How to Know If You Have Diabetes
To determine whether you have diabetes, your doctor will order one of three tests.
- A1C, which averages your blood glucose over the preceding three-month period. Normal blood-sugar levels are below 5.7 percent, and a result between 5.7 and 6.4 percent is considered prediabetes.
- The fasting plasma glucose test, which measures your blood sugar on an empty stomach. A fasting blood-sugar level of 99 milligrams per deciliter or lower is normal, 100 to 125 milligrams per deciliter indicates you have prediabetes, and 126 milligrams per deciliter or higher indicates you have diabetes.
- The oral glucose tolerance test checks your blood glucose before and two hours after consuming a sugary drink to determine how your body handles it. A blood-sugar level of 140 milligrams per deciliter or lower is considered normal, 140 to 199 milligrams per deciliter indicates you have prediabetes, and 200 milligrams per deciliter or higher indicates you have diabetes.
Your doctor will discuss the results of each of these tests with you and help you determine your next steps.
Is it possible to cure diabetes?
“With prediabetes, typically, if you take steps like changing your diet and adding exercise, you can prevent it from going into complete diabetes,” says Simcox. And even full-blown diabetes can be treated and even reversed by making some modest lifestyle changes.
Change up your plate: Cutting calories, reducing refined carbs (especially sweets), getting more fiber, and adding veggies and fruit to your diet can dramatically improve your health.
Don’t forget to include fruit, says Dr. Bale. “Fruits like blueberries, apples, and pears are superb at helping prevent diabetes.” Treats are also on the menu. “Eating a tiny piece of 85% dark chocolate before a meal reduces the post-meal sugar surge,” he explains. That can have powerful effects, report investigators in the journal BMJ, who found that people who regularly indulge in chocolate reduce their risk of developing diabetes by 31 percent.
Make time for movement: The long-term benefits of exercise on blood sugar and insulin health are unquestionable, so squeezing in physical activity is key—but a little bit can go a long way. In a 10-year government study, participants who did 30 minutes of exercise a day paired with a healthy diet reduced their risk of developing diabetes by 58 percent.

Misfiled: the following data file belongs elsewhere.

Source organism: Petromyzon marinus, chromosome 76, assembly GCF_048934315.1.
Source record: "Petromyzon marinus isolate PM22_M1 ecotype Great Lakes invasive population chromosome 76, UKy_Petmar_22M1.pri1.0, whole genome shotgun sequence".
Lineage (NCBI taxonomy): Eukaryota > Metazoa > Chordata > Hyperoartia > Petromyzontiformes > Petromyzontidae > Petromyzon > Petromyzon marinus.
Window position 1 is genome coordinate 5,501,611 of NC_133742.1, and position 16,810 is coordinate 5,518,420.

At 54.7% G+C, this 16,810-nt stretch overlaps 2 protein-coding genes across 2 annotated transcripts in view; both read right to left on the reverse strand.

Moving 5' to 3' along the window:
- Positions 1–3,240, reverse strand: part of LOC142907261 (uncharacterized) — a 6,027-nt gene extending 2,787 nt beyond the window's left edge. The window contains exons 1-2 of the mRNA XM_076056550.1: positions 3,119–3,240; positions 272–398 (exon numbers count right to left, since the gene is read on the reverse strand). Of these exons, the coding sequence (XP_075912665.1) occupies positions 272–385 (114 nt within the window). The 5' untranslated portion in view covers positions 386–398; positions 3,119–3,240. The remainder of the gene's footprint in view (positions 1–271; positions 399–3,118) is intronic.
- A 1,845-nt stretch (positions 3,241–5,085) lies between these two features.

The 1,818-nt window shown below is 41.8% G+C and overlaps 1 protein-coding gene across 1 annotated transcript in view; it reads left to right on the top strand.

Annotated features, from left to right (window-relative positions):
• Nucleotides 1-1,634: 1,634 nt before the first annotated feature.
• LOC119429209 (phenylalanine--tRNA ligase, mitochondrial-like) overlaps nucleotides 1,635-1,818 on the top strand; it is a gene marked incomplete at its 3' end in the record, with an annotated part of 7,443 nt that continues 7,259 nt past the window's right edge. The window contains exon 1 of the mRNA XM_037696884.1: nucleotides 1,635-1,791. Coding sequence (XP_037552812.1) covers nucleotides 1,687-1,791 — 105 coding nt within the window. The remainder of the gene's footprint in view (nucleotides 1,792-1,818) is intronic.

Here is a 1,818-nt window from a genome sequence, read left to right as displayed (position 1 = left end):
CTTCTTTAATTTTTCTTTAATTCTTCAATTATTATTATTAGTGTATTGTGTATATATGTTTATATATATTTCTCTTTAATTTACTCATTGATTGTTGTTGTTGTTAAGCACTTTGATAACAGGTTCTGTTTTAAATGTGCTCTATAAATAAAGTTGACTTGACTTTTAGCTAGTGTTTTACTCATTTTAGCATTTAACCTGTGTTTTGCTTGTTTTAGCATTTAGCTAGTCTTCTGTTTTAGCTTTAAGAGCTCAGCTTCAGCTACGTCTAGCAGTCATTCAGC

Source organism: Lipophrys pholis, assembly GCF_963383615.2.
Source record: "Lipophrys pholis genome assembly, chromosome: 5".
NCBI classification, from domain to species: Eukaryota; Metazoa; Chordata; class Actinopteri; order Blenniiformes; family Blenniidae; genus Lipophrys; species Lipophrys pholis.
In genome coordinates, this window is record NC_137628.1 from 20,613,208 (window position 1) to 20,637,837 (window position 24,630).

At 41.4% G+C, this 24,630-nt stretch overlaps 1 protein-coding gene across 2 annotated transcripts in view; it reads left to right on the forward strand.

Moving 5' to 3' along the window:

Trim excess pounds: Maintaining a healthy weight gives you more control over your blood sugar and can help reduce the amount of medication you need to manage the disease. And you don’t need to lose much! In a study at the University of Cambridge in the UK, researchers found that people with diabetes who reduced their weight by just 10 percent over five years were more than twice as likely to reverse the condition than those who didn’t lose weight.
What’s more, that small weight loss will lower your risk of other complications like high blood pressure, high LDL (“bad”) cholesterol and arterial damage that can lead to stroke or heart
What is the best medication for diabetes?
While diet and exercise alone are enough to help some people with type 2 diabetes achieve their target blood-sugar levels, many also need medications or insulin therapy to effectively manage the disease.
Which diabetes medications are best for you depends on many factors, including your blood-sugar level and other health conditions you have. The prescription drug metformin is usually the first medication used to treat type 2 diabetes. It works by lowering glucose production in the liver and improving sensitivity to insulin so that your body uses the hormone more effectively. But your doctor may also recommend a combination of drugs from different classes to help you control your blood sugar in several different ways.
This article first appeared in our print magazine, Reverse Diabetes. (Buy on Amazon, $12.99)